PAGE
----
MBB: After another difficult season, a brighter horizon

Three straight losing seasons is never a good thing, especially for a program that won two national championships this decade. But this season felt noticeably different from the last two. (Judah Shingleton/The Daily Campus)

Three straight losing seasons is never a good thing, especially for a program that won two national championships this decade. But this season felt noticeably different from the last two. (Judah Shingleton/The Daily Campus)

Three straight losing seasons is never a good thing, especially for a program that won two national championships this decade. But this season felt noticeably different from the last two. 

That’s largely because it was the first year at the helm for Dan Hurley, who previously coached at URI. At his introductory press conference in March, Hurley called the UConn job “the opportunity of lifetime,” promising to restore the “championship culture” of the program. 

It didn’t happen in year one, but there were certainly some bright spots. The Huskies knocked off rival Syracuse, ranked No. 15 at the time, in Madison Square Garden. They lost just one game at Gampel Pavilion all season. Sophomore Josh Carlton was named the conference’s Most Improved Player, doubling his per-game averages of points and rebounds from a season ago.  

There were plenty of low points as well. The team finished with just a 16-17 record, including 1-8 in true road games, finishing in ninth place in the American Athletic Conference. Injuries slowed the Huskies all year, as Jalen Adams and Alterique Gilbert combined to miss 15 games.  

Expectations are always going to be excessively high for a first-year head coach. After all, for the most part, these are not Hurley’s players. The promising start, including the win over the Orange, raised expectations even higher—expectations that were probably unrealistic for such an inexperienced roster. 

Experience is most needed in close games, and that’s where UConn repeatedly fell short this season. The Huskies lost 10 games by single digits. A couple bounces go differently and the brutal 76-72 loss to Arizona in front of a deafening XL Center crowd is instead a statement victory. If Christian Vital hits the shot as time expires in Cincinnati, or if Wichita State’s Samajae Haynes-Jones doesn’t hit a buzzer beater in Wichita, that’s two more in the win column. 

The season-ending loss to top-seeded Houston in the AAC tournament was settled long before the final buzzer. The Cougars were simply far and away the better team, nearly doubling the Huskies’ point total. After the game, an emotional Hurley, sitting next to senior Jalen Adams for the final time, said “It was just a humbling reminder of how far we have to go.”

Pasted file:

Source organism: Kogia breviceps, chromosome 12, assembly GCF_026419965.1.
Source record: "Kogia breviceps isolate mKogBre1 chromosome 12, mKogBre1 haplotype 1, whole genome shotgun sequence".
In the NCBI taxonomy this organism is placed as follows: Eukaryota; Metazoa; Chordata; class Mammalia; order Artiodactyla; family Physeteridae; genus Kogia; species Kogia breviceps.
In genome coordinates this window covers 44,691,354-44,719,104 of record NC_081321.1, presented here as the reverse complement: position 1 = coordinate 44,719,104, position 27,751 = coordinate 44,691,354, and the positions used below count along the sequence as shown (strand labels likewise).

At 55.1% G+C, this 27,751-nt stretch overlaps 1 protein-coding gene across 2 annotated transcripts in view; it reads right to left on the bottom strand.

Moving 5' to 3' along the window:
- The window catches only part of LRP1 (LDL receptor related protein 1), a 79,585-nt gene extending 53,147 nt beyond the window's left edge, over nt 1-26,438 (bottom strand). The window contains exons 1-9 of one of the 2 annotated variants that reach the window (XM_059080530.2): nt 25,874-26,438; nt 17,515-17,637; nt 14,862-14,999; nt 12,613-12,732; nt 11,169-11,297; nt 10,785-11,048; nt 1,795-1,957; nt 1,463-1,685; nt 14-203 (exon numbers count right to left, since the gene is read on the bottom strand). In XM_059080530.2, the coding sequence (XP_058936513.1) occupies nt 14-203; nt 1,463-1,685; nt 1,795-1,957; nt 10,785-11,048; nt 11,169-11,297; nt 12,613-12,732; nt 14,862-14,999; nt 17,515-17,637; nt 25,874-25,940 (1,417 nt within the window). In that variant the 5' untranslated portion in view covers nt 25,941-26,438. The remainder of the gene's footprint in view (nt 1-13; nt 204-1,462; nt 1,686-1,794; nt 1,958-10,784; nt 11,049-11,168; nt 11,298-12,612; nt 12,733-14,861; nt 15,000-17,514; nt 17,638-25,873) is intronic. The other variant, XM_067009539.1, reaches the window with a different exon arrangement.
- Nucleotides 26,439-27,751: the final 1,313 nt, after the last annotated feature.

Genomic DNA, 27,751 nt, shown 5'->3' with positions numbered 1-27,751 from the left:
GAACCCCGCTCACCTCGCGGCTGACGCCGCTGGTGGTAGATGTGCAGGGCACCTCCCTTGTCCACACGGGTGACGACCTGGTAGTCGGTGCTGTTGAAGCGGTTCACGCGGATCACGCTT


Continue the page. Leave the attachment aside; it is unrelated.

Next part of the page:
Adams, the star point guard and unquestioned leader of the team, led UConn in scoring for the third straight season. He closes his career with the 10th-most points in program history, falling just five points shy of becoming the conference’s all-time scoring leader. He leaves behind a complicated legacy, but has been invaluable to the program during its most difficult stretch in decades.  

Who will fill his shoes next season? Gilbert is expected to return from the shoulder injury that ended his season prematurely, and Vital announced that he will return for his senior year. Carlton will continue to be the Huskies’ go-to inside presence, and Sidney Wilson’s role will likely be significantly expanded as a sophomore. 

There’s more help on the way. Highly-touted forward Akok Akok joined the team as a second-semester walk on, and will be eligible as a redshirt freshman in the fall. Talented recruits James Bouknight and Jalen Gaffney have committed, two talented backcourt additions from the top 100. ESPN’s No. 16 recruit Precious Achiuwa has yet to commit anywhere, though UConn is rumored to be a favorite. Whether Hurley lands him or not, the team is already poised to make a large stride forward next year. 

Hurley has a history of vastly improving his teams from year one to two, doubling his win total at Wagner and nearly doing the same at URI. What happens next year at UConn? That remains to be seen, but the energy and optimism surrounding the program is the highest it’s been in years. 


Andrew Morrison is the sports editor for The Daily Campus. He can be reached via email at andrew.morrison@uconn.edu. He tweets at @asmor24